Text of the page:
Another PR disaster is unfolding for Goldman Sachs (GS), the Wall Street investment bank that has already borne the brunt of popular wrath in the aftermath of the financial crisis.
A senior executive at the firm, Greg Smith, quit today in spectacular fashion, announcing his resignation in a scathing New York Times editorial in which he accused the firm of gleefully "ripping off" its clients and succumbing to short-term greed.
Within today's Goldman Sachs, Smith says, senior bankers often refer to the firm's clients as "muppets."
The firm has lost the culture of integrity, teamwork, and humility that once made it great, Smith says, and instead has become a place that is "as toxic and destructive as I have ever seen it."
"It makes me ill how callously people [in the firm] talk about ripping their clients off," Smith continues... "Leadership [at the firm] used to be about ideas, setting an example, and doing the right thing. Today, if you make enough money for the firm (and are not currently an ax murderer) you will be promoted into a position of influence."
To say this is a devastating indictment of Goldman is an understatement. Outside observers have been saying similar things about the firm for years, but Goldman's response has been that it always puts its clients first and that outsiders--including Congress-people--just don't understand its business.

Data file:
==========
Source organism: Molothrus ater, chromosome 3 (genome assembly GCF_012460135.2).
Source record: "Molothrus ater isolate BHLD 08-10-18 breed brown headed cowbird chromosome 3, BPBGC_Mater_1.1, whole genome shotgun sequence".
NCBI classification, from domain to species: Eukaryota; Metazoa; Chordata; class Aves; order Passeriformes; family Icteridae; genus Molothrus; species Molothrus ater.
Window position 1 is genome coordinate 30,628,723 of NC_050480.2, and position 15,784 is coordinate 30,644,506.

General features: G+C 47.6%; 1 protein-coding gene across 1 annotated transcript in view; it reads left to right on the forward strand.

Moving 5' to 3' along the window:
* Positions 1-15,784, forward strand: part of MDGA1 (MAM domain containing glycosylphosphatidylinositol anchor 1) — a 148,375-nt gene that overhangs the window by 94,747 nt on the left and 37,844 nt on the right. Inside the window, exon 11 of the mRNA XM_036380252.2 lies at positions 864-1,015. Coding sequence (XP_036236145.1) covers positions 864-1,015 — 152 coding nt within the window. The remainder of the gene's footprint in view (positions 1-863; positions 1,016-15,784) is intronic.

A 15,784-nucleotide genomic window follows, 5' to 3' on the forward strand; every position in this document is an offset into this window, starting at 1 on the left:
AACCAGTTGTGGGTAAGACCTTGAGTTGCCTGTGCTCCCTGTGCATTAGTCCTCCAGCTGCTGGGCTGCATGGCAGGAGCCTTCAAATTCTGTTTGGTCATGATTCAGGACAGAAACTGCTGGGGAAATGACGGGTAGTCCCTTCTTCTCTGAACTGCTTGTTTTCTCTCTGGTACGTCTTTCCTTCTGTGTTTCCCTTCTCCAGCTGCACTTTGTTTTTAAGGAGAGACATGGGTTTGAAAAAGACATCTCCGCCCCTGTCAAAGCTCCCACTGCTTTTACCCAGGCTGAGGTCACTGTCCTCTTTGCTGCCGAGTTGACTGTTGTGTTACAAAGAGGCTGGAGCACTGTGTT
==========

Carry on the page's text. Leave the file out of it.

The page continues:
But now an insider has said the same thing.
And it seems to verify every criticism that has been lobbed at Goldman over the past several years.
When I worked on Wall Street in the 1990s, Goldman Sachs had a pristine reputation. The firm certainly wasn't "humble," by any means, and then, as ever, rainmakers generally did well. But Goldman also wasn't as venal and callous as the firm Smith describes today. And in those days, it would have been inconceivable to think that a departing Goldman executive would write a public screed like this.
Smith hopes that his editorial will serve as a wake-up call for Goldman's Board of Directors, which itself was tarred by a disgraceful insider-trading scandal last year. Assuming the reality is as Smith describes it, Goldman employees and shareholders would do well to take a long, hard look in the mirror.
(Meanwhile, a former aide of Treasury Secretary Tim Geithner has just joined Goldman Sachs as the head of global communications. He's certainly going to have a busy first day!)